First up in the film news this week we have to take a quick glimpse into the horrific mess that is Exorcist: The Beginning.
If you don't know already, the production of this film has a murkier background than the fictional tale it depicts.
Original director Paul Schrader was ejected from his canvas chair after producing work which was "too subtle" and all the footage he had shot was subsequently binned. The producers then decided that the bloke who had directed Deep Blue Sea was a far better man for the job.
According to Peter Bradshaw in the Guardian, this decision has resulted in a "predictable and silly" film that revels in "crackly deep voices, hounds of hell, and hellish sexual crudity issuing forth from innocent lips."
While Bradshaw gives the film two stars and doesn’t seem too offended by its crapness, the Independent is a little less forgiving, with Anthony Quinn awarding just one star and bemoaning the "nonsensical plot" and "tinny CGI battles".
Ian Johns is in agreement in the Times, with another one star review, although he does offer a tiny glimmer of hope in the form of a "proposed DVD release of Schrader’s original version". Fingers crossed.
And it seems Peter Bradshaw has been on the loony juice this week. His review of Finding Neverland, the J.M. Barrie story with Johnny Depp, starts off with one of the most confusing, stream of consciousness rambles we've ever read in a broadsheet:
"Ah, the golden, sun-dappled world of boyhood in our lost Edwardian age! The toasting of crumpets by the nursery fire, fondly superintended by one's apple-cheeked nanny, the glorious picnics from Fortnum's hampers on a dazzling white cloth! The cardboard bus tickets, the pennies as big as manhole-covers, the 10-shilling notes as big as newspapers; a world in which one might as a child bowl a hoop in one's sailor suit along Kensington Gardens, where one's make-believe games would be inspired by meeting a sad-eyed literary gentleman of a certain age who had no interest in chopping one up and attempting to hide the remains in an out-of-town self-storage facility."
Bradshaw does actually end up reviewing the film, and gives it two stars, mainly (we think) because he finds Johnny Depp "very very odd".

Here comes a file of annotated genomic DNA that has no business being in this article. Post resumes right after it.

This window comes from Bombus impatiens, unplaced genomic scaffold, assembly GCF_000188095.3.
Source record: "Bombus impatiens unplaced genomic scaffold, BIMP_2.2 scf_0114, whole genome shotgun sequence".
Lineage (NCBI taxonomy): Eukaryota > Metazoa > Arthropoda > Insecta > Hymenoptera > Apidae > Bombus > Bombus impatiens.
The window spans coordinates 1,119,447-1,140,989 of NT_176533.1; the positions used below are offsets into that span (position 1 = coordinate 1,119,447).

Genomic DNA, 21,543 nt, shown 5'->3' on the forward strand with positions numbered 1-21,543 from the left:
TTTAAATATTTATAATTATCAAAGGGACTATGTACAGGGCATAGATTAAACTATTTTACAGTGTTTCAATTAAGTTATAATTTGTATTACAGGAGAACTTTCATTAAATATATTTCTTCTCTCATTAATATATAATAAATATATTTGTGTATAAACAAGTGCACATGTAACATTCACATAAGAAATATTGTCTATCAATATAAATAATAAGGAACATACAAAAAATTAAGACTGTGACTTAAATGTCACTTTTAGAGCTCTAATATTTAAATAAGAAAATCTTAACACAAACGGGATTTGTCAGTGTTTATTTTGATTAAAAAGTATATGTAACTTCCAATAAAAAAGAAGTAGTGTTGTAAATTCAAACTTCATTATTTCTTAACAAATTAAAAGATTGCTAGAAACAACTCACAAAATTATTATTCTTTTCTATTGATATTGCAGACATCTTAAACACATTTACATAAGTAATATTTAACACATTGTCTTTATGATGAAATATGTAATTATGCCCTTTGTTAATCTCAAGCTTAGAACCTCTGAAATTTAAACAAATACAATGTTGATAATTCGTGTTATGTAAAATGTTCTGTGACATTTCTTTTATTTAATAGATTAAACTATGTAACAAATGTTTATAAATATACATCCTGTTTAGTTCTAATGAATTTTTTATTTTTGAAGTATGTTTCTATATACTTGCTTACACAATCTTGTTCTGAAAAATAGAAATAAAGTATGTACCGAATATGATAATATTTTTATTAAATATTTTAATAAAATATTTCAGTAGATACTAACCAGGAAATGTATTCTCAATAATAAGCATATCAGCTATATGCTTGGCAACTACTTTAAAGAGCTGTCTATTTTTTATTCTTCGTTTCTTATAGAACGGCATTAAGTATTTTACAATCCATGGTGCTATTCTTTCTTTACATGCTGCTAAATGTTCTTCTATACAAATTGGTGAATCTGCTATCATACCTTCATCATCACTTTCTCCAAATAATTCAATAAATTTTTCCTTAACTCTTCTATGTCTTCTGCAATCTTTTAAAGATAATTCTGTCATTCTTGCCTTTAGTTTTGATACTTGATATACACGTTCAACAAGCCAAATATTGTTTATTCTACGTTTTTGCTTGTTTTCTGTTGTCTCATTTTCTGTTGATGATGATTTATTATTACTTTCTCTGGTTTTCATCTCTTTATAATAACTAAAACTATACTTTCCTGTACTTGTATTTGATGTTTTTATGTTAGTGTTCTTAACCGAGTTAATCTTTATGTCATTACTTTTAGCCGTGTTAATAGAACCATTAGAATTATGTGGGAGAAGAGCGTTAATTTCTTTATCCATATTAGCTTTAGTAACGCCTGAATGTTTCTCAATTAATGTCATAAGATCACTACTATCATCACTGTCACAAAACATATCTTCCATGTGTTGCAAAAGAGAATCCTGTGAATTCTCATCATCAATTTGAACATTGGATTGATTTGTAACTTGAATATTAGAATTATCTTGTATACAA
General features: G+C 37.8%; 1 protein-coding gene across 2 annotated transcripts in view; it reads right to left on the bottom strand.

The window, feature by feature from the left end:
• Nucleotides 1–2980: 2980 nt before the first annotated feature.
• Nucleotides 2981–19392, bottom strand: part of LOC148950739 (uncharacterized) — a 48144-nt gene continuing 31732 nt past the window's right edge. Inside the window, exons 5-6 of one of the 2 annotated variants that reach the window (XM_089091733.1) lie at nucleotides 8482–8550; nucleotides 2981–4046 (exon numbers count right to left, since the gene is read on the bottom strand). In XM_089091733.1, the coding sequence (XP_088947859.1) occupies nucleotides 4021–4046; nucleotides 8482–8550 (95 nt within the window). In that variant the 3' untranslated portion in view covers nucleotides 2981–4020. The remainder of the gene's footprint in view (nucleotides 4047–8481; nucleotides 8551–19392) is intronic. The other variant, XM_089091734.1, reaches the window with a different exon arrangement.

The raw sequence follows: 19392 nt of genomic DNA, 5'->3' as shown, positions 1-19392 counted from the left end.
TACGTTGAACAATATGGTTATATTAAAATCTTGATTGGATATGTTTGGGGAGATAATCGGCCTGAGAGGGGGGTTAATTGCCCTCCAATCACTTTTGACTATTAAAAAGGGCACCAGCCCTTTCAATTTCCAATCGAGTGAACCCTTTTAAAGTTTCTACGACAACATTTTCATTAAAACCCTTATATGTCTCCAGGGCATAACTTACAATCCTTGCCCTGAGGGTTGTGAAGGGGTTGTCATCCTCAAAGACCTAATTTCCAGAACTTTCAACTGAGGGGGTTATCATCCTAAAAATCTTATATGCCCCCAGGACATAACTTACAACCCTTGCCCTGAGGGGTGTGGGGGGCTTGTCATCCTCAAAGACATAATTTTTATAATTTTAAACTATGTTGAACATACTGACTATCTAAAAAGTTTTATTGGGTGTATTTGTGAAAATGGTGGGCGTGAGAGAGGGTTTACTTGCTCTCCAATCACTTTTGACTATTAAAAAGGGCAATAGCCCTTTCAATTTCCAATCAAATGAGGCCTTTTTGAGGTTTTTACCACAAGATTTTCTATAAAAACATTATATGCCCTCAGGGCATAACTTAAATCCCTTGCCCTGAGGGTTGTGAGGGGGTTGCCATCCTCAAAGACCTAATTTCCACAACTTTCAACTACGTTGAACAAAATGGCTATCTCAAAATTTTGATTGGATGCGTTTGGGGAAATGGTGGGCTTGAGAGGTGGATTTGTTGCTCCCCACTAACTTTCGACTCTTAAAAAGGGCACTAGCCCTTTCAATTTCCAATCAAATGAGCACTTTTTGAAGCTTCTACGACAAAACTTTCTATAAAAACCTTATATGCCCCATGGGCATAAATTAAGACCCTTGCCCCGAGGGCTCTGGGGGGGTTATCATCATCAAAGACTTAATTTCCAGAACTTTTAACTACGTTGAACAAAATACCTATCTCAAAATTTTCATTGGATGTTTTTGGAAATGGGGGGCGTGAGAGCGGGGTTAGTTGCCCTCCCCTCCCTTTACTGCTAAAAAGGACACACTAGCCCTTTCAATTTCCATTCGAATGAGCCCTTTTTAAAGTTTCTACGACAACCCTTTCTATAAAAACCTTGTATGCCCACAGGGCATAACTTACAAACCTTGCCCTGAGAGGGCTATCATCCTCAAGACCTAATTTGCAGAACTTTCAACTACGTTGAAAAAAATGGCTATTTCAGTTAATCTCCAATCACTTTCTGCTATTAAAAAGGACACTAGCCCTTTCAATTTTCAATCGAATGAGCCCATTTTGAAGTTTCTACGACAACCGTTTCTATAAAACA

The reviews in the Independent and the Times are a little more sane, but only slightly more complimentary. Anthony Quinn awards the film three stars for Depp's "decent Scots accent", David Magee's script and Roberto Schaefer's photography; while Wendy Ide adds another three stars and suggests it could have earned more if only Kate Winslet could be a more convincing consumptive.
(The Independent have this interview with Winslett where she talks about the film and turning down Woody Allen...how dare she!)
The documentary of the month is The Corporation, which purports to dissect the mindset of big business.
If there's on thing broadsheet reviewers don't like it's being preached at, and it shows in the reviews.
Bradshaw calls it "wildly over-long" and "self-indulgently long" as well as "unfocussed" and "unshapely". So we're guessing it's quite long then.
Bradshaw's three stars are echoed in the Independent by Anthony Quinn, who says "for 144 minutes the hand wringing becomes a bit much". See how long this film is? 144 minutes!
And can you guess what Ide says in the Times? That's right: "At more than two hours and 20 minutes in length, crammed with dense theorising, it requires concentration".
So on to the upcoming stuff.
There's a new trailer and some screen captures from Ocean's 12 over at the official Warner Bros site. Don't visit if the sight of Clooney and Pitt looking too cool for their own good might offend.
Meanwhile in superhero news, we have this picture of Michael Chiklis as The Thing from the Fantastic Four set. Looks pretty good we think. Damn stuffy...but cool.
And last but not least: here's a 'teaser poster' for Star Wars - Revenge of the Sith....oooh creepy.